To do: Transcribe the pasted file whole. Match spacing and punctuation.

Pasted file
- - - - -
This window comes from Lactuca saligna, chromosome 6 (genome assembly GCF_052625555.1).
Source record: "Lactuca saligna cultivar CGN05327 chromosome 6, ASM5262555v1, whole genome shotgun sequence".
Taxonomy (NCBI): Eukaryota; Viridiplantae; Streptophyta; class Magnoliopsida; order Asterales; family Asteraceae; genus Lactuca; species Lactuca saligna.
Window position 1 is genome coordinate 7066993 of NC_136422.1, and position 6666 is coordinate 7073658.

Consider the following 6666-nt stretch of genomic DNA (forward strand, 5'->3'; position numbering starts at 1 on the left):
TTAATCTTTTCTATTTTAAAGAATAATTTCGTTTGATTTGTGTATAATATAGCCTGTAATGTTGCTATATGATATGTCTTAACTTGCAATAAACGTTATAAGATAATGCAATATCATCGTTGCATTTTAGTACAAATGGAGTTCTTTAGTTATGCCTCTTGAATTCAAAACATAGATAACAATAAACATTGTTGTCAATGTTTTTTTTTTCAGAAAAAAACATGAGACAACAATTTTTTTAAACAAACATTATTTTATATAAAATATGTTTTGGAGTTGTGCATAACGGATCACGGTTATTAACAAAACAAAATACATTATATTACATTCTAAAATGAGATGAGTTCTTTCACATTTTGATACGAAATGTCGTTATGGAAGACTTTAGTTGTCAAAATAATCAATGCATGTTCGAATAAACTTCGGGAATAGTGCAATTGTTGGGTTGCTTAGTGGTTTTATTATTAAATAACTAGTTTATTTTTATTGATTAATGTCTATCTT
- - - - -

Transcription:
This window comes from Lactuca saligna, chromosome 6 (genome assembly GCF_052625555.1).
Source record: "Lactuca saligna cultivar CGN05327 chromosome 6, ASM5262555v1, whole genome shotgun sequence".
Taxonomy (NCBI): Eukaryota; Viridiplantae; Streptophyta; class Magnoliopsida; order Asterales; family Asteraceae; genus Lactuca; species Lactuca saligna.
Window position 1 is genome coordinate 7066993 of NC_136422.1, and position 6666 is coordinate 7073658.

Consider the following 6666-nt stretch of genomic DNA (forward strand, 5'->3'; position numbering starts at 1 on the left):
TTAATCTTTTCTATTTTAAAGAATAATTTCGTTTGATTTGTGTATAATATAGCCTGTAATGTTGCTATATGATATGTCTTAACTTGCAATAAACGTTATAAGATAATGCAATATCATCGTTGCATTTTAGTACAAATGGAGTTCTTTAGTTATGCCTCTTGAATTCAAAACATAGATAACAATAAACATTGTTGTCAATGTTTTTTTTTTCAGAAAAAAACATGAGACAACAATTTTTTTAAACAAACATTATTTTATATAAAATATGTTTTGGAGTTGTGCATAACGGATCACGGTTATTAACAAAACAAAATACATTATATTACATTCTAAAATGAGATGAGTTCTTTCACATTTTGATACGAAATGTCGTTATGGAAGACTTTAGTTGTCAAAATAATCAATGCATGTTCGAATAAACTTCGGGAATAGTGCAATTGTTGGGTTGCTTAGTGGTTTTATTATTAAATAACTAGTTTATTTTTATTGATTAATGTCTATCTT